Ryan Bingham

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Ryan Bingham
Saturday, March 30, 2019 8:30 PM
Mystic Theatre & Music Hall, Petaluma, CA
  • 21 & over
Admission Type Price Quantity
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Show Details
  • When: Saturday, Mar 30, 2019 8:30 PM (Doors open at 7:30 PM)
  • Ticket Price: $38.00 - $43.00
  • Door Time: 7:30 PM
  • Restrictions: 21 & over
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Doors 7:30pm / Show 8:30pm
Tickets: $38 in advance / $43 day of show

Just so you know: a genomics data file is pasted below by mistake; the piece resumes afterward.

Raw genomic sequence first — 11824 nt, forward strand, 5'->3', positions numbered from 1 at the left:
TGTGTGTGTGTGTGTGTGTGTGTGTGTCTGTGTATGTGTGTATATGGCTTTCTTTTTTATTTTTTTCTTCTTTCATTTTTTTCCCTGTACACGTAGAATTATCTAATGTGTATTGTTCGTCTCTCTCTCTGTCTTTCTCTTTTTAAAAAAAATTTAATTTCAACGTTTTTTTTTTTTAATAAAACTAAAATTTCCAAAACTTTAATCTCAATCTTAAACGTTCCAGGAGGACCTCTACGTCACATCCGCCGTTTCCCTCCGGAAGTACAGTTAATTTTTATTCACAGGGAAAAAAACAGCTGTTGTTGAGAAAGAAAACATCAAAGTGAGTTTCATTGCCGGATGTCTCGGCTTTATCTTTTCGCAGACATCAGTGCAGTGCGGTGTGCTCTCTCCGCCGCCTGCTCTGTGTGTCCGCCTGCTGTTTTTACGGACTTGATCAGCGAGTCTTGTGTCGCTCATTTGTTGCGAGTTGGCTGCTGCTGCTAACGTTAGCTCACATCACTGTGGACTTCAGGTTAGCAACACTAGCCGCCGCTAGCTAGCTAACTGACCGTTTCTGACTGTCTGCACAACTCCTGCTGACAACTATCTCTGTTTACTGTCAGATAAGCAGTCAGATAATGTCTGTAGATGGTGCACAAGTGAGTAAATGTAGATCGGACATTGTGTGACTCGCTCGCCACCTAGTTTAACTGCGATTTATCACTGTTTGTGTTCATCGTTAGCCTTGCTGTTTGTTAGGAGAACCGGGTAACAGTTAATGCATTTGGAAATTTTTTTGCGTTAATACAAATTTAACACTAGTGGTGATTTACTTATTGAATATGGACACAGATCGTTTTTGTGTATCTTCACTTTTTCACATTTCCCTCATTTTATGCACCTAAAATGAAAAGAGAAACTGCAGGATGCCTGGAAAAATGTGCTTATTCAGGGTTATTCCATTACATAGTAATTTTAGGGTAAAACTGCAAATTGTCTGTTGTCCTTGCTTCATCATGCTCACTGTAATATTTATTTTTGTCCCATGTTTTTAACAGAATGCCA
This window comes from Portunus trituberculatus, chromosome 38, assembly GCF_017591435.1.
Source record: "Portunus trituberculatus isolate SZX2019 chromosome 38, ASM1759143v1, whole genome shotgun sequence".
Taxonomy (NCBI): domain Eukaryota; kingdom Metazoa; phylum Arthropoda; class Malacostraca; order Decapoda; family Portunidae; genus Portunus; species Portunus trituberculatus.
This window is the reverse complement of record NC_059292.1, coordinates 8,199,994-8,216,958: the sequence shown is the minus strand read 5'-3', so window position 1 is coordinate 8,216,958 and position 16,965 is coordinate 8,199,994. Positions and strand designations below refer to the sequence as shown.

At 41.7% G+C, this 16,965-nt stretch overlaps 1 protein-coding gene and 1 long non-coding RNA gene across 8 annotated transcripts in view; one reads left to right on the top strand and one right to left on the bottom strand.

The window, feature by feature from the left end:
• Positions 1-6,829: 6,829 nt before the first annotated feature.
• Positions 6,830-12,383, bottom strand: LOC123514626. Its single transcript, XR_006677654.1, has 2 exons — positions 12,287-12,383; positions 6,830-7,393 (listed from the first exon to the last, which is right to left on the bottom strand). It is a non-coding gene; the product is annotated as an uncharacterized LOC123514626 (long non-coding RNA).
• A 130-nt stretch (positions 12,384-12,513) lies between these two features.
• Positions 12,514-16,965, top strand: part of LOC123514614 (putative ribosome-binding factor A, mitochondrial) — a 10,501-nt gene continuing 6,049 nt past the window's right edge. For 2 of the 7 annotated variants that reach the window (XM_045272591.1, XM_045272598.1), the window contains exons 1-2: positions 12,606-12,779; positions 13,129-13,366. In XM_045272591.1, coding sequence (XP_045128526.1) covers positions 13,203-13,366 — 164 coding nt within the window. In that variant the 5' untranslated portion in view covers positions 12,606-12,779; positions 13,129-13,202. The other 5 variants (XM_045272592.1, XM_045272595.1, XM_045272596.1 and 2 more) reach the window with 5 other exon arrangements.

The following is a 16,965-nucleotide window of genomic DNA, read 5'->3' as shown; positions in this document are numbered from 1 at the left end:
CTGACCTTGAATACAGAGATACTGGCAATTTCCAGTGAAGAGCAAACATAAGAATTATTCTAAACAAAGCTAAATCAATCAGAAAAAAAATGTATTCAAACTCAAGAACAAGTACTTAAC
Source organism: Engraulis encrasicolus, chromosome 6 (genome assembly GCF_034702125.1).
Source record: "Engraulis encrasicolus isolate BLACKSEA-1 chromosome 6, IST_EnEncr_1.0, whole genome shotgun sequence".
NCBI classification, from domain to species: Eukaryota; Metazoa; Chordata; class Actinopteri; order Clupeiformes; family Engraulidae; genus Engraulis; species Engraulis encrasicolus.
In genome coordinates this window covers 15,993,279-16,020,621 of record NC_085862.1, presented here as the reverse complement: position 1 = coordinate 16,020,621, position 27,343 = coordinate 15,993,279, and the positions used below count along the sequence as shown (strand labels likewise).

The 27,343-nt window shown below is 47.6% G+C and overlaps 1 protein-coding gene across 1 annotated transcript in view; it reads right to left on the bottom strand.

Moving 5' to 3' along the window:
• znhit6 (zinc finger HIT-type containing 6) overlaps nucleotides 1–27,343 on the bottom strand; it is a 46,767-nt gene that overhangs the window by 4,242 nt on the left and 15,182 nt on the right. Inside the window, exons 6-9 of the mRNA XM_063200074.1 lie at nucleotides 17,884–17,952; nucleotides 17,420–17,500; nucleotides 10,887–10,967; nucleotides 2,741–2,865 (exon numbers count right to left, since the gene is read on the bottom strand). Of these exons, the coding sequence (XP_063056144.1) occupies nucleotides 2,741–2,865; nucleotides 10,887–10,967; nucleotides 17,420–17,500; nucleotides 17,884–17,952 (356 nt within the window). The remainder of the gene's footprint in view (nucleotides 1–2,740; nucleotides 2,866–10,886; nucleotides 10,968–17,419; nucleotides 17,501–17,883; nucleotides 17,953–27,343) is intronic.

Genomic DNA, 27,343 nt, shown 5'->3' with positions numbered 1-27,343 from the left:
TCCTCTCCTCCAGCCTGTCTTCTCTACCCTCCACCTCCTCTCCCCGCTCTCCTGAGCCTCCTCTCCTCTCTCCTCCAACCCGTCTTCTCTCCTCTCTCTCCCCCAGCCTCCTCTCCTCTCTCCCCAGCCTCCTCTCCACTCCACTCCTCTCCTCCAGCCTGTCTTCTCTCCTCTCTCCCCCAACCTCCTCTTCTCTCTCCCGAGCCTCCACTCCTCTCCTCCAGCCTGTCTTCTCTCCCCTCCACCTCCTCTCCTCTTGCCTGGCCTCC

Ryan Bingham: Yes, Ryan Bingham grew up in the South. Texas, mostly. But there wasn’t much in the way of consistency to his upbringing, other than his family’s chronic existence on the wrong side of the tracks. He was born in the small city of Hobbs, New Mexico, hard up against the Texas Panhandle. He grew up in the west Texas oil fields, then spent time as a teenage rodeo cowboy in towns all across the state. Along the way, he absorbed the Cajun culture of western Louisiana, the hardcore hip-hop favored by his Houston friends, and the border songs of the Mexican immigrants. Until he moved to California in 2007, he never lived in any one place for more than two years. From the beginning of his recording career, with “Mescalito,” Bingham has defied easy classification. As a rising country star, he ranged from Woody Guthrie-style folk songs and Spanish-language balladry to gritty hard rock. It’s all American music; fittingly, he was honored as the Americana Music Association’s 2010 Artist of the Year. He’s enjoyed thrilling highs and suffered debilitating lows, sometimes all at once. While his career was taking off – he won both an Oscar and a Grammy for “The Weary Kind,” the theme song he wrote for the film “Crazy Heart” – he was coping with the tragic deaths of his mother, an alcoholic, and his father, who took his own life. The losses put Bingham in a dark tunnel, and it took a while to crawl his way out. With the help of his wife, Anna Axster, and some inner soul-searching, Bingham has come back into the light. “American Love Song,” the third studio album from the AxsterBingham indie label (after 2012’s “Tomorrowland” and 2015’s “Fear and Saturday Night”), takes all his influences – both musical and experiential – and unites them in Ryan Bingham’s best, most fully realized record to date. “I always really struggled with my identity – who I was, where I was from,” Bingham explains of his long, deliberate pursuit of wholeness. “I always had my cowboy hat with me, but at the same time, you adapt to your environment.” Being the new kid in town usually meant unwanted attention, and having to fight to defend yourself. “You’d blend in as a means of safety,” he recalls. “Now that I’ve grown up, I’ve shed those insecurities. I realized my identity is a blend of different hats, different shoes, different pants.” The new album finds Bingham honing his creativity on two distinct levels, the personal and the cultural. He co-produced it with Charlie Sexton, the superb Austin guitarist who has played for years in Bob Dylan’s touring band. “American Love Song” was recorded at Arlyn Studios and Public Hi-Fi in Austin with additional recording at Matter Music in Los Angeles. From the opening track – the spry “Jingle and Go,” which recounts his early years as an itinerant open-mic performer working, like the great Texas bluesmen before him, for tips – to the closer, “Blues Lady,” a tribute to Janis Joplin, Aretha Franklin, Bingham’s own late mother, and all the other strong women this country has produced, the album combines autobiographical reflection with a bittersweet celebration of our collective spirit in the face of enduring difficulties. There are songs for Anna. “Pontiac” brings a Stones-y crunch to the tale of their meeting and the wild early years they spent on the road together. “Lover Girl,” which features a sweet steel guitar, reveals a more tender side of their relationship: “The scars upon my heart won't hide, but now I found your sparklin' eyes."